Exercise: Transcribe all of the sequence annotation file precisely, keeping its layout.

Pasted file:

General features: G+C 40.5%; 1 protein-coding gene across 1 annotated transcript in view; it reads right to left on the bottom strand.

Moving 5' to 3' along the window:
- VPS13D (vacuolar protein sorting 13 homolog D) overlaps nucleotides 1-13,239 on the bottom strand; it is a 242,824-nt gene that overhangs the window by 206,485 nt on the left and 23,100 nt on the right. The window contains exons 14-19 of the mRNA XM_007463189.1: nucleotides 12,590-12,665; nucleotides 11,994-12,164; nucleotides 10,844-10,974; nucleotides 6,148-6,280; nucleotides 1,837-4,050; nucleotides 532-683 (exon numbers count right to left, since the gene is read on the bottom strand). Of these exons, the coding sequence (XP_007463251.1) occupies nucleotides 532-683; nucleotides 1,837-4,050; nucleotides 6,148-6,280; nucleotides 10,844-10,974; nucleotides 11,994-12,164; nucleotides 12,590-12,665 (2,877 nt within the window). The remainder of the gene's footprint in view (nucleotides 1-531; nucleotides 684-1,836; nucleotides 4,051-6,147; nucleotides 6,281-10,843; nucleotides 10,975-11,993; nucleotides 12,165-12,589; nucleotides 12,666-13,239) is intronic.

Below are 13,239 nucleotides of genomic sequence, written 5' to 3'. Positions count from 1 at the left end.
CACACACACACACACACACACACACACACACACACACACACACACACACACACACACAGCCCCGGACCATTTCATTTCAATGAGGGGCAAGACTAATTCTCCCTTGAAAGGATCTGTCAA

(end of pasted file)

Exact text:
General features: G+C 40.5%; 1 protein-coding gene across 1 annotated transcript in view; it reads right to left on the bottom strand.

Moving 5' to 3' along the window:
- VPS13D (vacuolar protein sorting 13 homolog D) overlaps nucleotides 1-13,239 on the bottom strand; it is a 242,824-nt gene that overhangs the window by 206,485 nt on the left and 23,100 nt on the right. The window contains exons 14-19 of the mRNA XM_007463189.1: nucleotides 12,590-12,665; nucleotides 11,994-12,164; nucleotides 10,844-10,974; nucleotides 6,148-6,280; nucleotides 1,837-4,050; nucleotides 532-683 (exon numbers count right to left, since the gene is read on the bottom strand). Of these exons, the coding sequence (XP_007463251.1) occupies nucleotides 532-683; nucleotides 1,837-4,050; nucleotides 6,148-6,280; nucleotides 10,844-10,974; nucleotides 11,994-12,164; nucleotides 12,590-12,665 (2,877 nt within the window). The remainder of the gene's footprint in view (nucleotides 1-531; nucleotides 684-1,836; nucleotides 4,051-6,147; nucleotides 6,281-10,843; nucleotides 10,975-11,993; nucleotides 12,165-12,589; nucleotides 12,666-13,239) is intronic.

Below are 13,239 nucleotides of genomic sequence, written 5' to 3'. Positions count from 1 at the left end.
CACACACACACACACACACACACACACACACACACACACACACACACACACACACACAGCCCCGGACCATTTCATTTCAATGAGGGGCAAGACTAATTCTCCCTTGAAAGGATCTGTCAA